“Somewhere we know that without silence words lose their meaning, that without listening speaking no longer heals, that without distance closeness cannot cure.” —Henri Nouwen
As an educator, I hope that students gain the confidence to express themselves and the strength to ask for help. At their age, students can sometimes struggle to find their voices and hear those of others.
How can educators help students stay focused when faced with constant distraction? How can we encourage students to be reflective and consider the words and thoughts of those who are different? Silence and contemplation play a critical and valuable role in educational settings.
While it is part of the Quaker faith of my school to encourage silent reflection, the practice can bring value to any educational setting. Silence offers a structure that encourages internal discipline, and as a result, greater capacity for free thinking. It is an essential element of a pedagogical practice that supports ideas of continual growth, possibility, and fundamental care of students.
Silence Can Offer Deeper and Broader Learning
At our school, silence is often referred to as contemplative reflection, or a time to think about the meaning of lessons in the classroom or experiences beyond the school walls. While silent time is hard to fit into a busy day, it can help students become open to deeper and greater learning.
Offering opportunities for students to sit without distraction helps them absorb content and remember it, and think about additional questions. They can process the feelings and ideas expressed by their peers and consider the importance of other perspectives.
Think about history class. While there are endless historical topics to study, if there isn’t time to reflect on what’s being taught, a student likely will focus only on a grade achieved and not on the deeper meaning and value of the lesson. With time to think deeply, a student may consider how events from the past have shaped their life and community today, or how people felt during a period of turmoil or challenge.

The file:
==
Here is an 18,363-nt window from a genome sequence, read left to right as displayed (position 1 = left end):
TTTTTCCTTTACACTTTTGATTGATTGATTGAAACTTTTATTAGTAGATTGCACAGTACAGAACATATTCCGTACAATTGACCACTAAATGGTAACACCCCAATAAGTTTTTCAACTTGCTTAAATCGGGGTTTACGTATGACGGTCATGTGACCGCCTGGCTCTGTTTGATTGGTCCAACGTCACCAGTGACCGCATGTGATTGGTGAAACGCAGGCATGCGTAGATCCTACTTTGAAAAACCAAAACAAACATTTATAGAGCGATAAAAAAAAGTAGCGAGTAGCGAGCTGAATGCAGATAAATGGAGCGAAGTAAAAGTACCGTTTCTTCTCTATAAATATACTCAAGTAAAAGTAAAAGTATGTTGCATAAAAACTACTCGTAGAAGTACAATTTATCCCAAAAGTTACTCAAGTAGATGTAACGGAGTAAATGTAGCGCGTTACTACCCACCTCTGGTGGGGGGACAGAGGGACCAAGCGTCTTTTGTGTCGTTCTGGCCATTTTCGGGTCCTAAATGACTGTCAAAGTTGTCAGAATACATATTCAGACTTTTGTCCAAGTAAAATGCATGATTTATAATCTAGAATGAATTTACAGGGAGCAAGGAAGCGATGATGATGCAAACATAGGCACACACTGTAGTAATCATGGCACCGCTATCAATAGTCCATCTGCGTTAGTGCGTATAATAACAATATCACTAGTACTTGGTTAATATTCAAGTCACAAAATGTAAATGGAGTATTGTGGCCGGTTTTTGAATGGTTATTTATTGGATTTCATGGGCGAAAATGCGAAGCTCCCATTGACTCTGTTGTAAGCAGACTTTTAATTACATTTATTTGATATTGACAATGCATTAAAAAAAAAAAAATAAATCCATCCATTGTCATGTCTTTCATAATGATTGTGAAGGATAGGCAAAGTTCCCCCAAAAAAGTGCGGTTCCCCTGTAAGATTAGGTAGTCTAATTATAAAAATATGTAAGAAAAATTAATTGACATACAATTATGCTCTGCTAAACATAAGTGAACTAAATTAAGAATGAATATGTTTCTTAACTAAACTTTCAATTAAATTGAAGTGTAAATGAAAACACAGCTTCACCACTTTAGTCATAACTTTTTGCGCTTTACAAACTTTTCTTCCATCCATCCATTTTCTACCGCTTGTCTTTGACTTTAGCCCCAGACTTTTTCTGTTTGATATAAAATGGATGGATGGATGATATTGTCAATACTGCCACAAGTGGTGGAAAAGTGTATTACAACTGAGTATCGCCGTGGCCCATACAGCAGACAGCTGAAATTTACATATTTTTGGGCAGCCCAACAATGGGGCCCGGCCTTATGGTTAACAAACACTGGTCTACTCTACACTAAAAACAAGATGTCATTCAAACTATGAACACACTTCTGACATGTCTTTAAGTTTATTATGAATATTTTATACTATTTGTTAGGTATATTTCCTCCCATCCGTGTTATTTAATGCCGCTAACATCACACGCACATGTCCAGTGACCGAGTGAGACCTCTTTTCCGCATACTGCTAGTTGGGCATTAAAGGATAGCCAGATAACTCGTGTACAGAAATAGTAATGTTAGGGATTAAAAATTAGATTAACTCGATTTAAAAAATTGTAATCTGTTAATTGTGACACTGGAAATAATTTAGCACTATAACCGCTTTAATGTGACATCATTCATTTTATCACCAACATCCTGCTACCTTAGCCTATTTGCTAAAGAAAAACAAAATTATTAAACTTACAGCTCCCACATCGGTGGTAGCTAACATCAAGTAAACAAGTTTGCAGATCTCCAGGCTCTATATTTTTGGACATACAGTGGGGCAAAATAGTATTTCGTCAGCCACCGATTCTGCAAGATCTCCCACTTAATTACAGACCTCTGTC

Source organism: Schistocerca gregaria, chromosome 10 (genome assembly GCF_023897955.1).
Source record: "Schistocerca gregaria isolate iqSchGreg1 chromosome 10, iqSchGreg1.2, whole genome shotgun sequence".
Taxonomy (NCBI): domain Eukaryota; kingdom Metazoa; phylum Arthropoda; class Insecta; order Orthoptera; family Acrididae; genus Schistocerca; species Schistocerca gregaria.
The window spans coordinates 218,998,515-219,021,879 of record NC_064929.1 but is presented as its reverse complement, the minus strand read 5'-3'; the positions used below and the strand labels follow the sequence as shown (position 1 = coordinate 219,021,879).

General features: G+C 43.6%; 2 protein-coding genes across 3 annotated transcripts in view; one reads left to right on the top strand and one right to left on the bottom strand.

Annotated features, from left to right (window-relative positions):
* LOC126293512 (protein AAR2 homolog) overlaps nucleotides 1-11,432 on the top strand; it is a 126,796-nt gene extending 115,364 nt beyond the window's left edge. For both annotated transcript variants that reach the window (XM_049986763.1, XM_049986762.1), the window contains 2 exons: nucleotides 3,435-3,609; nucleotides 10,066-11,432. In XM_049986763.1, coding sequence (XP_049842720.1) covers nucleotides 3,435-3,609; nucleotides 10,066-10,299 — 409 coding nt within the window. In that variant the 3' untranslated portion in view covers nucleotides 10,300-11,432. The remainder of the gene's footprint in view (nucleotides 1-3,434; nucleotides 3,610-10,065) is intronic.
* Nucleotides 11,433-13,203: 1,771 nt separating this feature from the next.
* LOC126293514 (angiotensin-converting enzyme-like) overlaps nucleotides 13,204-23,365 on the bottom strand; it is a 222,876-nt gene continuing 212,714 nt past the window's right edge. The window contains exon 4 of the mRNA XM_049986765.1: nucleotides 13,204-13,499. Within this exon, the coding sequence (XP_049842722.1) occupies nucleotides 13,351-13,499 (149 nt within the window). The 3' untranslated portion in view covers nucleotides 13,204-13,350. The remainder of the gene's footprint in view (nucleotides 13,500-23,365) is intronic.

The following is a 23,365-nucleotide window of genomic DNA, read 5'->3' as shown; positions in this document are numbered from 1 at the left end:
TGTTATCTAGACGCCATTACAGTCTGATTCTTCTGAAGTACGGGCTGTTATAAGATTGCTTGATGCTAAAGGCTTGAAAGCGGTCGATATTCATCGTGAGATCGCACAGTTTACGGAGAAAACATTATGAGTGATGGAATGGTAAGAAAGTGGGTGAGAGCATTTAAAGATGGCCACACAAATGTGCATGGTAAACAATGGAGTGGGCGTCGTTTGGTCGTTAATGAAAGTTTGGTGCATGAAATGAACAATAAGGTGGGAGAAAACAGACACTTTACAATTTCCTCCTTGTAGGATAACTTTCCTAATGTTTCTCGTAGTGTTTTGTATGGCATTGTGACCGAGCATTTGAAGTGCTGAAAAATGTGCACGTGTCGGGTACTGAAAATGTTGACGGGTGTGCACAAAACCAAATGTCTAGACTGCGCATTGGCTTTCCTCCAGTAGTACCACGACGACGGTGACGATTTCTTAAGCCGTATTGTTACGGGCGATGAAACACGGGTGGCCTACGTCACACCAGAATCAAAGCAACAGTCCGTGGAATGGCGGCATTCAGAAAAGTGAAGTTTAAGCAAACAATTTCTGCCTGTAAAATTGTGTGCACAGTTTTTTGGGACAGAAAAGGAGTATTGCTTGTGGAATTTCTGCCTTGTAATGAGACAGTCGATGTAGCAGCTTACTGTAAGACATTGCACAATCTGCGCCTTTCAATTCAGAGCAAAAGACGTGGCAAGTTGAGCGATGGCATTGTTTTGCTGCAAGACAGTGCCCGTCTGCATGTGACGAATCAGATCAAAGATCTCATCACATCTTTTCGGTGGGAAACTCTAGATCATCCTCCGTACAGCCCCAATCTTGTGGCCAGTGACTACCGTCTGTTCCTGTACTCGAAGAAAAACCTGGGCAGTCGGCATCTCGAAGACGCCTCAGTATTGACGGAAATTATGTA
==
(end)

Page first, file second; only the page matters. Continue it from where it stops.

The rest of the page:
Students Can Learn at Their Own Speed
While in class, students must keep up with a particular pace by following a teacher, classmates, and curriculum, sometimes at a faster or slower speed than their own ideal rate. Homework, sports participation, testing, and even lunch break all have deadlines and time limits. Contemplative stretches of time offer students an opportunity to catch up or wind down and process at their own tempo.
At our school, we offer queries to both our students and faculty, followed by time for reflection and sharing. Questions can be big or small, and are often inspired by a student, a current event, or community dialogue. Students benefit from deep thought and genuine listening beyond their time in school, using this practice to support future studies, work, or relationships.
Silence Can Encourage Discipline and Focus